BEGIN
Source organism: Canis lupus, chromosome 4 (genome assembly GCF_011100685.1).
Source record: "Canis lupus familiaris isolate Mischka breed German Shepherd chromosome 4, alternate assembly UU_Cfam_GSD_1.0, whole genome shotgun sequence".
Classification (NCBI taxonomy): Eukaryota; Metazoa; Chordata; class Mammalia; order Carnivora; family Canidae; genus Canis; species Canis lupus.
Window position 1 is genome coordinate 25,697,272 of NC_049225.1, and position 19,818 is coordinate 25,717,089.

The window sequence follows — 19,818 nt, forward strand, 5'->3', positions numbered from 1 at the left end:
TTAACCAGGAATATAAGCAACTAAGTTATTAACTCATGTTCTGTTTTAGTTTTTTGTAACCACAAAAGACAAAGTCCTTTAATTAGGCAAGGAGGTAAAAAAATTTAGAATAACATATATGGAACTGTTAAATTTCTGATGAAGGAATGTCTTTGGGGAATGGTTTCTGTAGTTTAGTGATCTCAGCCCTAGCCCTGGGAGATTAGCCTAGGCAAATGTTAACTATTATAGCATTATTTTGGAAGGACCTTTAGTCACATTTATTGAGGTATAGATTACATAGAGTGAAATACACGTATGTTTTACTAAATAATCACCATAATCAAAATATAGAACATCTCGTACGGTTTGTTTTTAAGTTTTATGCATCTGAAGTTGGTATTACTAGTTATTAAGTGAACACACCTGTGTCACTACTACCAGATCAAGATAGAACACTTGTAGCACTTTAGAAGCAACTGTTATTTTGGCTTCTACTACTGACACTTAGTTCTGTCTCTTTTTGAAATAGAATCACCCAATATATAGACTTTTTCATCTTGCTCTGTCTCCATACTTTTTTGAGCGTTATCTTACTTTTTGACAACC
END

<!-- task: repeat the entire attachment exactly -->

Source organism: Canis lupus, chromosome 4 (genome assembly GCF_011100685.1).
Source record: "Canis lupus familiaris isolate Mischka breed German Shepherd chromosome 4, alternate assembly UU_Cfam_GSD_1.0, whole genome shotgun sequence".
Classification (NCBI taxonomy): Eukaryota; Metazoa; Chordata; class Mammalia; order Carnivora; family Canidae; genus Canis; species Canis lupus.
Window position 1 is genome coordinate 25,697,272 of NC_049225.1, and position 19,818 is coordinate 25,717,089.

The window sequence follows — 19,818 nt, forward strand, 5'->3', positions numbered from 1 at the left end:
TTAACCAGGAATATAAGCAACTAAGTTATTAACTCATGTTCTGTTTTAGTTTTTTGTAACCACAAAAGACAAAGTCCTTTAATTAGGCAAGGAGGTAAAAAAATTTAGAATAACATATATGGAACTGTTAAATTTCTGATGAAGGAATGTCTTTGGGGAATGGTTTCTGTAGTTTAGTGATCTCAGCCCTAGCCCTGGGAGATTAGCCTAGGCAAATGTTAACTATTATAGCATTATTTTGGAAGGACCTTTAGTCACATTTATTGAGGTATAGATTACATAGAGTGAAATACACGTATGTTTTACTAAATAATCACCATAATCAAAATATAGAACATCTCGTACGGTTTGTTTTTAAGTTTTATGCATCTGAAGTTGGTATTACTAGTTATTAAGTGAACACACCTGTGTCACTACTACCAGATCAAGATAGAACACTTGTAGCACTTTAGAAGCAACTGTTATTTTGGCTTCTACTACTGACACTTAGTTCTGTCTCTTTTTGAAATAGAATCACCCAATATATAGACTTTTTCATCTTGCTCTGTCTCCATACTTTTTTGAGCGTTATCTTACTTTTTGACAACC